- EMS providers in the rugged mountains of western North Carolina will soon be using a telemedicine backpack to help hard-to-reach residents with health issues. And the EMS director says it won’t take long for that backpack to pay for itself.
“This will create our sustainability plan for the entire program” says Charles Blankenship, manager of system EMS transport for Mission Health, an Asheville-based, six-hospital health system that covers 18 counties in the state.
Blankenship’s coverage area includes some of the most rural countryside east of the Mississippi, where broadband is scarce and cellphone coverage is sometimes spotty. On some calls, his staff have to walk a ways to find a good signal to call for an ambulance, or a helicopter, or just to check in with a doctor.
In this region, where access to healthcare is difficult, follow-up care – from medication adherence to regular check-ins and checkups with the doctor – is rare. Blankenship wants to change that by sending his EMS units out with a telemedicine backpack.
“We can do so much more even without the physician being [physically] present,” he says. “We can fix a problem before it becomes a bigger problem.”
Mission Health will soon be acquiring two DOT Telemedicine Backpacks created by Lexington, Mass.-based swyMed. Each backpack, weighing less than 20 pounds, is equipped with a rugged tablet designed for rough country, two modems, 15 hours of battery power, four high-gain antennas and an integrated mic and digital scopes.
“Our customers have relayed many stories of how swyMed’s technology has helped them provide quality care in crisis situations, as well as in community care programs,” Stefano Migliorisi, swyMed’s CEO, said in a press release announcing the backpack’s presentation at this week’s Healthcare Information and Management Systems Society (HIMSS) 2017 conference and exhibition in Orlando. “From paramedicine care providers who are reducing readmissions via home visits to EMTs in ambulances who connect with neurologists for telestroke consults while on the move, innovative hospitals and healthcare systems count on us to provide a consistent, high-quality connection to a physician, saving not only time and money, but lives as well.”
Blankenship, whose health network already has a Cisco-based telemedicine platform that even includes robots at its remote clinics, sees these backpacks as a key to community-based population health. He’s looking far beyond the 911 and emergency calls, to a day when his crews can take these backpacks to visit recently discharged patients, those with chronic conditions, those who have missed doctor’s appointments – and especially those frequent healthcare users who stand the biggest chance of heading back to the hospital in the near future.
“These are the ones who need us the most,” he says. “It’s not as much as what we’re doing right now – it’s where we see EMS transitioning in the future. … We’re trying to take [the community paramedicine concept] to the next level.”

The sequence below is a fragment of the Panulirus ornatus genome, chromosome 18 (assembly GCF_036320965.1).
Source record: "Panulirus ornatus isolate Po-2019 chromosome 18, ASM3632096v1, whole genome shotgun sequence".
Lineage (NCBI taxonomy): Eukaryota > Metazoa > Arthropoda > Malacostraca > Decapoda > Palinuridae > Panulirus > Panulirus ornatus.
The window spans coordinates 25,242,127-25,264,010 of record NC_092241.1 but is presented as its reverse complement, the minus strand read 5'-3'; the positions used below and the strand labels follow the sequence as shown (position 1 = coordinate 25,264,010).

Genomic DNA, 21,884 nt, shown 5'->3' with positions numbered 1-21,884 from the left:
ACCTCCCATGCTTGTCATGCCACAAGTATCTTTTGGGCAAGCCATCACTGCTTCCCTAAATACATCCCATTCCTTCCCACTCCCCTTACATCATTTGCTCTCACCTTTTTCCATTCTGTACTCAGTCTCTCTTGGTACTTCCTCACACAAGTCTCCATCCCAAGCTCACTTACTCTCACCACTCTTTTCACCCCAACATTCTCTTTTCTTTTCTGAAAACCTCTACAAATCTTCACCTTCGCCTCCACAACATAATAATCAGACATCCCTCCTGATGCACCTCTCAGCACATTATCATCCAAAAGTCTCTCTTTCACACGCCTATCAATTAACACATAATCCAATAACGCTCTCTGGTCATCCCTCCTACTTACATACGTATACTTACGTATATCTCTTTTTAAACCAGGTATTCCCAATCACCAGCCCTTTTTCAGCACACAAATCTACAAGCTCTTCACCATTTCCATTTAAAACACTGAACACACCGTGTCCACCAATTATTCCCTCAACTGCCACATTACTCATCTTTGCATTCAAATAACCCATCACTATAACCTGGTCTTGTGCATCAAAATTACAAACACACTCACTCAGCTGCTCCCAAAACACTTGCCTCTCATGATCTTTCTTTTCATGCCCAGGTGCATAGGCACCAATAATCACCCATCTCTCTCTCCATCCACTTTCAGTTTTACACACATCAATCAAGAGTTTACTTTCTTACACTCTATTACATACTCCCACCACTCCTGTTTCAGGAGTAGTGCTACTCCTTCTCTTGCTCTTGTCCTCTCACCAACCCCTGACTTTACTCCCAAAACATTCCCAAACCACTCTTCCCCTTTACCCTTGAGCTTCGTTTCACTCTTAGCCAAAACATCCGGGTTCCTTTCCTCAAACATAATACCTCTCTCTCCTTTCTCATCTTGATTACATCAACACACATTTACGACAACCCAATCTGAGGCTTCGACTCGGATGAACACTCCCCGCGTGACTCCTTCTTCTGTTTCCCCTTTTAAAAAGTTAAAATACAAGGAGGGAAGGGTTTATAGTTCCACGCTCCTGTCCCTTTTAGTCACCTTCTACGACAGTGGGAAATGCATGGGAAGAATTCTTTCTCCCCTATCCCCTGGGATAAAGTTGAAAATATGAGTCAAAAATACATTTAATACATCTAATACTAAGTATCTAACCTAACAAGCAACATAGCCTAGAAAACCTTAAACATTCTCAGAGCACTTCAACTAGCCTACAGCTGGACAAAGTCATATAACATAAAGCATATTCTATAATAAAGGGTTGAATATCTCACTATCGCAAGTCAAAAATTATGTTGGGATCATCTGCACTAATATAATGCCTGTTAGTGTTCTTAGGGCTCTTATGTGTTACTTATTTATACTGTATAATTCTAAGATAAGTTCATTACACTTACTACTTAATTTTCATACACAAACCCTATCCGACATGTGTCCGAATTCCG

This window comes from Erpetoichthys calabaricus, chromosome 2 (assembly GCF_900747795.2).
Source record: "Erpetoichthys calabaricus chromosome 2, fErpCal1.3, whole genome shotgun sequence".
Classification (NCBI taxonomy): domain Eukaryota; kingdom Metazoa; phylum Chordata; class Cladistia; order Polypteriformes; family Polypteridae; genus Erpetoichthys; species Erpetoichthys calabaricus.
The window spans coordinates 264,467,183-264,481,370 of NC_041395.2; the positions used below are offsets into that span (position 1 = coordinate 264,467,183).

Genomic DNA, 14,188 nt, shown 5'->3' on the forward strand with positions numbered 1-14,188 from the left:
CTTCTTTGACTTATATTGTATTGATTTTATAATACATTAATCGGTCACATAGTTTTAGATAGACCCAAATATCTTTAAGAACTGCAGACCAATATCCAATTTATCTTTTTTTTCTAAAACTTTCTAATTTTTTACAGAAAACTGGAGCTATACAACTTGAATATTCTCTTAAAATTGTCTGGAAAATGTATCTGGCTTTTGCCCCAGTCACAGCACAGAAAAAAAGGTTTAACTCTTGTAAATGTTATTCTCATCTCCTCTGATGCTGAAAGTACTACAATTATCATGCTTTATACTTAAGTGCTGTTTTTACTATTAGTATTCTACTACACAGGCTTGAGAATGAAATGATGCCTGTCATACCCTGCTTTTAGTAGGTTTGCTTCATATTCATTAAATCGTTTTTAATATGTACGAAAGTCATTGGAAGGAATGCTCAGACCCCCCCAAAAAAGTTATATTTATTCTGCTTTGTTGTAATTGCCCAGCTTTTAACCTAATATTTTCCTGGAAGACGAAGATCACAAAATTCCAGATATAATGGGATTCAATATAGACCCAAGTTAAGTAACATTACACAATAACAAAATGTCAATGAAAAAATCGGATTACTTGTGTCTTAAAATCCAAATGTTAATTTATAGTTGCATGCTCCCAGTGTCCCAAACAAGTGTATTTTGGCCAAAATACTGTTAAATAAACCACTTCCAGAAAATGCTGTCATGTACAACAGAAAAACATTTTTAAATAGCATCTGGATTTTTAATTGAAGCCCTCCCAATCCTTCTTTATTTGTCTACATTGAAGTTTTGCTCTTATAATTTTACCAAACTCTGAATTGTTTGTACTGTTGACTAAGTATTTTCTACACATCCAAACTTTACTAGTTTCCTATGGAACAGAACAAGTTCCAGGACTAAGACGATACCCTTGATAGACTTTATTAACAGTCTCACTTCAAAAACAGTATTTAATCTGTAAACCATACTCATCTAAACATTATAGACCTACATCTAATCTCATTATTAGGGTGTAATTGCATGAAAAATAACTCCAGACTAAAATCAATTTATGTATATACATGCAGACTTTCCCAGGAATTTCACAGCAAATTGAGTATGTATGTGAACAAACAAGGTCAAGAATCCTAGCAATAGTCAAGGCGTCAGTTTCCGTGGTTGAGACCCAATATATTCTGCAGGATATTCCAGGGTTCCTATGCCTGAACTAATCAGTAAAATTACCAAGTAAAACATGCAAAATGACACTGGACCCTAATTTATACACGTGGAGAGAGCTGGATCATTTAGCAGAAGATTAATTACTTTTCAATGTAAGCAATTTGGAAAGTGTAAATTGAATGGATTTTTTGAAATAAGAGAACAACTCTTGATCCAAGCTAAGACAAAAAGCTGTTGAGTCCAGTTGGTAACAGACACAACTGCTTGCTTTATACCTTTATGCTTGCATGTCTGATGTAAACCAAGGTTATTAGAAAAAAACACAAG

Blankenship is one of a number of healthcare providers around the country who see EMS and paramedic services as far more than just emergency care. Armed with a telemedicine link to local health systems, they can deliver preventative and follow-up care, improving outcomes by helping people stay healthy at home. This, in turn, reduces hospitalizations, rehospitalizations (now becoming heavily penalized) and unnecessary trips to a clinic or doctor’s office. With such a program in place, it can even enable hospitals to discharge patients earlier.
“We are essentially the eyes and ears for their healthcare provider without patients having to leave their homes,” Amie Allison, EMS Director at the Glacier County Community Health Center in Montana, which recently launched the state’s first Integrated Mobile Health Service Program. “We have a variety of options of care services. For example, we provide chronic illness care and training, basic wound care, new mom visits, lab draws, IV catheter change, extended hospice services or end of life care and immunizations and vaccinations, just to name a few of the services we can provide.”
The program’s goal is a “decrease in hospital readmissions, a decrease in emergency care transports, hospice revocation avoidance and savings in healthcare dollars for our patients and their families,” Allison said. “Having the opportunity to work with patients in the homes or work sites gives us the chance to be proactive instead of reactive.”
Mission Health Partners, one of the state’s largest accountable care organizations, is structured to make this program sustainable, Blankenship says. While the two-backpack pilot program will be funded through a grant and some investment capital, Medicare and Medicaid reimbursements should kick in as soon as the health system establishes a routine of using the backpacks three-to five times a week.
“We’re multiplying our ability to see more patients,” says Blankenship, who estimates the program will become sustainable once the system averages 12 patient encounters a week.
“This is something you can throw over your shoulder and go out the door with,” he says. “It’s a much more user-friendly system. And when patients see us coming out to them [with the backpack] and find that we care about them and what to give them a little help … they start caring more about themselves as well.”
Blankenship says he’s been most surprised at how the program “is kind of falling into other areas.” For example, pediatricians see the backpack as an ideal means of delivering care to children with asthma and other respiratory issues in their homes or at school, rather than trying to get their families to bring them to a doctor’s office that may be hours away.